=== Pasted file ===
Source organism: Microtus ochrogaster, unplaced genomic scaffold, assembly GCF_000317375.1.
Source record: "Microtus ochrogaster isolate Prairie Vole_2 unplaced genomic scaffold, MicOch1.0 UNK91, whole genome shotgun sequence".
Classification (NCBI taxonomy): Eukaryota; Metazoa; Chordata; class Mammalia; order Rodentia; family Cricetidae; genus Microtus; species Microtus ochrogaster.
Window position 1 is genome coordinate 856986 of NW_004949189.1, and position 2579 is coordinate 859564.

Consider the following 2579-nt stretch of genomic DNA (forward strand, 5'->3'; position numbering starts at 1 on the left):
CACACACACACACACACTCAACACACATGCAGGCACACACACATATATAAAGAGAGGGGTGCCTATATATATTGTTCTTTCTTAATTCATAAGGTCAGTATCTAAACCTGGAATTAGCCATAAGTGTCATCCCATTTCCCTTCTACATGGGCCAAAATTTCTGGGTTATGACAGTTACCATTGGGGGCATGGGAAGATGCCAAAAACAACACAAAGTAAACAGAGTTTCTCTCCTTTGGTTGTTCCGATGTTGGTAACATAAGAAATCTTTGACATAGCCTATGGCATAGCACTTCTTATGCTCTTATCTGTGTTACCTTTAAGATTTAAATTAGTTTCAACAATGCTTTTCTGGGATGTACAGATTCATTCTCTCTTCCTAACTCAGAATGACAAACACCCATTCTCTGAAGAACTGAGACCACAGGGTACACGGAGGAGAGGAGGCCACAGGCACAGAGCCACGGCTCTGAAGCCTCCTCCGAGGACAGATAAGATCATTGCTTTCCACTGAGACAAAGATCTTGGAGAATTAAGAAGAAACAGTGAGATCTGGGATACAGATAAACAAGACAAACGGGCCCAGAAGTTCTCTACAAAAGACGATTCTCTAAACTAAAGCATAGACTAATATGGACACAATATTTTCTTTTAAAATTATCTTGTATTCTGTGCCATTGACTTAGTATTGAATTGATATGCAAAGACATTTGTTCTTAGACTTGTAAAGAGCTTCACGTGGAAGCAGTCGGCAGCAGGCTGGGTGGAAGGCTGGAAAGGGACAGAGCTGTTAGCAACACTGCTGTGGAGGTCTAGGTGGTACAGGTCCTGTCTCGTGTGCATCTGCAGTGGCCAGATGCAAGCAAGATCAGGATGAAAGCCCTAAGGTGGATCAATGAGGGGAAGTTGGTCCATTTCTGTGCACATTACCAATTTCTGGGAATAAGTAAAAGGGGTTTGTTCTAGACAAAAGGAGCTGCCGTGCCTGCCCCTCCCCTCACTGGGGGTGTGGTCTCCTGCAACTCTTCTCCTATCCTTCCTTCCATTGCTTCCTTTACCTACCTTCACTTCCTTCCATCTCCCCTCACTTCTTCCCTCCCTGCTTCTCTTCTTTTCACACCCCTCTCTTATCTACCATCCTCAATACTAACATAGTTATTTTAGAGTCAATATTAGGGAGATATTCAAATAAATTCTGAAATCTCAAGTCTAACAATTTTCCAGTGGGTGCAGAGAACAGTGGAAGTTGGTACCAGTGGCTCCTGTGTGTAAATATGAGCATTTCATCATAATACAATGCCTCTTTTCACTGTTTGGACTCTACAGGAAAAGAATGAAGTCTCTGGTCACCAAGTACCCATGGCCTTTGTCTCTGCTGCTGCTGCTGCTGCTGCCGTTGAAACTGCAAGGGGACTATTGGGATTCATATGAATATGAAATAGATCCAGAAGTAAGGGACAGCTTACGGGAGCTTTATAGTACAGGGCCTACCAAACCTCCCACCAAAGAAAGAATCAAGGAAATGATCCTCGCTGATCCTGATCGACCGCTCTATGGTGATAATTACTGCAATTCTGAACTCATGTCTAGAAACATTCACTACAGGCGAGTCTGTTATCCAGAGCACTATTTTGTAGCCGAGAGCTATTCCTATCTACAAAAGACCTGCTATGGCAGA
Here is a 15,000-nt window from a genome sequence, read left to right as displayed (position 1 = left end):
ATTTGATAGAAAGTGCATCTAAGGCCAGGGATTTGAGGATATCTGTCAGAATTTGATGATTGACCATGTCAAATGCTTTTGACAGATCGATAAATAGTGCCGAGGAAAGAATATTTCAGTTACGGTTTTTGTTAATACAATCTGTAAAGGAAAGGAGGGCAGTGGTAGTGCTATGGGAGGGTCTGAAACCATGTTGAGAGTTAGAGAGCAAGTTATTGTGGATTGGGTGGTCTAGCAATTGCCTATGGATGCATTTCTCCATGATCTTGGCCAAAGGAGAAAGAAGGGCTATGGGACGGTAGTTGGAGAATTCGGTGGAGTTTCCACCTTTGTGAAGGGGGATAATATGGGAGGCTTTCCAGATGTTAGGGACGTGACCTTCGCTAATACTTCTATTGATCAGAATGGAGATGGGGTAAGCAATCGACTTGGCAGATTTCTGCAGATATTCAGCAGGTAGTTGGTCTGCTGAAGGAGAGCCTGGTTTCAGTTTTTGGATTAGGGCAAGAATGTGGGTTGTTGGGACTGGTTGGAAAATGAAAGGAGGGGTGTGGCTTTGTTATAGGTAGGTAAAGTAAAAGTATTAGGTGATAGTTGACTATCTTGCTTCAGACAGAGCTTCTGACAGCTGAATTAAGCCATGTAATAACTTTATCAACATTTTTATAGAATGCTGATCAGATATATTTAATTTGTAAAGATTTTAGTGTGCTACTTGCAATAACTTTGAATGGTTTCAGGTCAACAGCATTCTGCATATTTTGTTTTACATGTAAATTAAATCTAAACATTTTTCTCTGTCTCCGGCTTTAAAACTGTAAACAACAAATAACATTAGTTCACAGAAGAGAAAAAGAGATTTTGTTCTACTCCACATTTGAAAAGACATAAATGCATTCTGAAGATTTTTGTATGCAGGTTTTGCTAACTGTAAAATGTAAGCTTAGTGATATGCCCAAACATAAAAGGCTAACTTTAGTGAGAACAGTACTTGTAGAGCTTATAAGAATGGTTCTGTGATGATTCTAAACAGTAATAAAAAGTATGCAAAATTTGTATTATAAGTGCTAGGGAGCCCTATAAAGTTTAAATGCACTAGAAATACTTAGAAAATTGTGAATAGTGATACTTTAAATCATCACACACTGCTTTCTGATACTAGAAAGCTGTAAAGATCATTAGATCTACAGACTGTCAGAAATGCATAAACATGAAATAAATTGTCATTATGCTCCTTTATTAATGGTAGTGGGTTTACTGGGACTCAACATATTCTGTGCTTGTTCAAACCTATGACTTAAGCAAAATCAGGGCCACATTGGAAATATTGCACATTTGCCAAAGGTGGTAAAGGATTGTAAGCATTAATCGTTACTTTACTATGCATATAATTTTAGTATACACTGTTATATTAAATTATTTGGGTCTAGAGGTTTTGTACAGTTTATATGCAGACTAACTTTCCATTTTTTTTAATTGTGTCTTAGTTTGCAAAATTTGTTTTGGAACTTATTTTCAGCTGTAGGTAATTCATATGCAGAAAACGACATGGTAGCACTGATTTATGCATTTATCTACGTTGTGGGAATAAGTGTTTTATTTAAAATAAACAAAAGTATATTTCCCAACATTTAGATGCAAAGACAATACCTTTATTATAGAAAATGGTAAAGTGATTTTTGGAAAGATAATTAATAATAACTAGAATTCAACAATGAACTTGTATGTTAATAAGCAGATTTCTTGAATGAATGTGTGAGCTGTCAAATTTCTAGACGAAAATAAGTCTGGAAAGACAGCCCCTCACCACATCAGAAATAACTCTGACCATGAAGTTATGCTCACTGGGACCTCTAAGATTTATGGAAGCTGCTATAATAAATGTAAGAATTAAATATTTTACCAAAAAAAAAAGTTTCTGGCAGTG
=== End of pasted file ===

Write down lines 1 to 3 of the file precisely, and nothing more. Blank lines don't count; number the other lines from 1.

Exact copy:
Source organism: Microtus ochrogaster, unplaced genomic scaffold, assembly GCF_000317375.1.
Source record: "Microtus ochrogaster isolate Prairie Vole_2 unplaced genomic scaffold, MicOch1.0 UNK91, whole genome shotgun sequence".
Classification (NCBI taxonomy): Eukaryota; Metazoa; Chordata; class Mammalia; order Rodentia; family Cricetidae; genus Microtus; species Microtus ochrogaster.